Every step of the way, Ralph would save his work in Git - an operation known as making a commit - and upload it to a remote repository. When this process was completed for a given lesson, Ralph would send us a request for review. Once approved, the lesson would be merged into what is called the master branch - the main body of the repository where all content is kept.

If that all sounded a bit technical, that's because it is. It's hard. Not only can the work become tedious, but it requires a working knowledge of several technologies. Here are some of the primary technologies Ralph learned from scratch in order to work on this project.

  • Unix command line (Think black screen, green glowing text - the domain of hackers)
  • Vim (A plain-text editor with a reputation for having a steep learning curve)
  • Git (A distributed version control system)
  • Markdown (A lightweight markup language for formatting plain text)

As I write this blog post, my email is pinging me about every 30 minutes with Git notifications. It's Ralph, steadily plowing through more plain-text conversion. As of this writing, all the English lessons have been converted and stored safely in our Git repository. 14 lessons of Russian have also been converted, two lessons in Ukrainian, and 17 lessons in Spanish.

Working in Five Languages

In addition to his work with plain-text conversion, Ralph has also blessed our team with his linguistic skills. Because the Villeneuve family are from Quebec, Ralph's first language is French. Growing up, he attended an English-speaking school, and as a result he is also fluent in English. Then, several years ago, Ralph's parents took their family to Mexico where they served as missionaries for three years. While there, Ralph gained a thorough knowledge of Spanish.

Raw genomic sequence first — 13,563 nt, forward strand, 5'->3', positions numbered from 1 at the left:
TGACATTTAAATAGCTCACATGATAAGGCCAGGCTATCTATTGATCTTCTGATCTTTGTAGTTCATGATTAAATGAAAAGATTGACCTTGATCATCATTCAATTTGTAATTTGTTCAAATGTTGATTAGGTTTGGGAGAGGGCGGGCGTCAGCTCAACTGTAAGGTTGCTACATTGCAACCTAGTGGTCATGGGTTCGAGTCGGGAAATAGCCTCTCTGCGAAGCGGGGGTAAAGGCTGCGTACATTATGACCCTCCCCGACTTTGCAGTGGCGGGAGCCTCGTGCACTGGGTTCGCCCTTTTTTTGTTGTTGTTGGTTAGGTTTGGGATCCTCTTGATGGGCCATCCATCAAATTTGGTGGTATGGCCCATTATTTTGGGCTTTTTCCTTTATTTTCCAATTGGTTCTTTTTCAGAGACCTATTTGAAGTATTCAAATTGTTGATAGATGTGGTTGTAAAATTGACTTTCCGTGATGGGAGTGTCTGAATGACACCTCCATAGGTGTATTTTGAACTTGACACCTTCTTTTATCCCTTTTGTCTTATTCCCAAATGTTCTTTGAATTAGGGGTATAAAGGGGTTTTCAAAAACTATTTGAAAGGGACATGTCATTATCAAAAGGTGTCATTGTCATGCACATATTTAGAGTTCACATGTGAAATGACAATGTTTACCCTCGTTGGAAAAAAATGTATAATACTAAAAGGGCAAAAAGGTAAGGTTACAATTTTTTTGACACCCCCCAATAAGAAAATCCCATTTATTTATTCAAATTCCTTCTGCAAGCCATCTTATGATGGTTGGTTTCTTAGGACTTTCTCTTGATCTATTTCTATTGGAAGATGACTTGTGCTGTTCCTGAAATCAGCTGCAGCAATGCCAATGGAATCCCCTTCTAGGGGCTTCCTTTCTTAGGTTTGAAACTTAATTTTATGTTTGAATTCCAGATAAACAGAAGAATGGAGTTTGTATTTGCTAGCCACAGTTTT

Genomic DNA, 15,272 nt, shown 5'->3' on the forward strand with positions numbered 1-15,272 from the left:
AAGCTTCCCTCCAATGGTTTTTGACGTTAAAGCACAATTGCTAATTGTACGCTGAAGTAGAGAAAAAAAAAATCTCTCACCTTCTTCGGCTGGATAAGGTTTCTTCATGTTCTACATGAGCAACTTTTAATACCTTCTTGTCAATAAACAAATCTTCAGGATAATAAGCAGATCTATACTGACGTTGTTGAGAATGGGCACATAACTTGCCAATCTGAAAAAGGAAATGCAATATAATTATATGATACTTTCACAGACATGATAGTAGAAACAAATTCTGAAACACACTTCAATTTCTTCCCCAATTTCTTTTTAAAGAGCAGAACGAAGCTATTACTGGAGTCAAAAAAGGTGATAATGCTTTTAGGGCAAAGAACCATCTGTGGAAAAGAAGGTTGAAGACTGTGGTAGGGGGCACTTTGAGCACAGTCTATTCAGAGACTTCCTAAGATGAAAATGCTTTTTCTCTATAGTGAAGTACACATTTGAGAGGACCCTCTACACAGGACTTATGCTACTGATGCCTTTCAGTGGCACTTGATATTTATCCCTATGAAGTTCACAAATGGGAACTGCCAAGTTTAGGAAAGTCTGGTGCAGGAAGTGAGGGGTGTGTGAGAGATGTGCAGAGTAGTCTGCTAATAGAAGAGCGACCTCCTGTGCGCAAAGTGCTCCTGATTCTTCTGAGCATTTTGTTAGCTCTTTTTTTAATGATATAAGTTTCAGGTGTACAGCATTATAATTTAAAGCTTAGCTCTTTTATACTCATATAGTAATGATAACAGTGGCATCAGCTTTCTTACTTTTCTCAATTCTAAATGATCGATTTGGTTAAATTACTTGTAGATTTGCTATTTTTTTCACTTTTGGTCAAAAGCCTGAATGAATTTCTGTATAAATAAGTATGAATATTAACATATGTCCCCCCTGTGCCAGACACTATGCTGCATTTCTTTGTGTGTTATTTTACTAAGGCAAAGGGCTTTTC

What this means for us is that, with Ralph on the team, we are able to read and verify the text of Bible First in every language into which it is currently being translated! For example, as Ralph works through the Spanish lessons, converting the text into Markdown format, he can also read it and help to check for errors. Our Spanish translator, Maria, recently remarked to me, "I am very glad that Ralph understands Spanish and has a sharp eye. It gives me peace to know that another pair of Spanish eyes are going through my translation."

Preparation for Print

Although plain text is the preferred format for storing the source text of Bible First, there is still a need to format each lesson for print. This has already been done in English, but as new translations are completed, each one will need to be laid out for print using Adobe InDesign. This means flowing text and graphics on a page, adding page numbers, the table of contents, footnotes, and so forth.

After Ralph arrived in L'viv, I suggested that he might be interested in learning how to use InDesign. I showed him the work we've done previously, and gave a general demonstration of the workflow. Then, as with the other technologies, I sent him an online tutorial to work through. Soon, he completed all 8 hours of material, and said he was ready to try his hand at laying out some real Bible First lessons.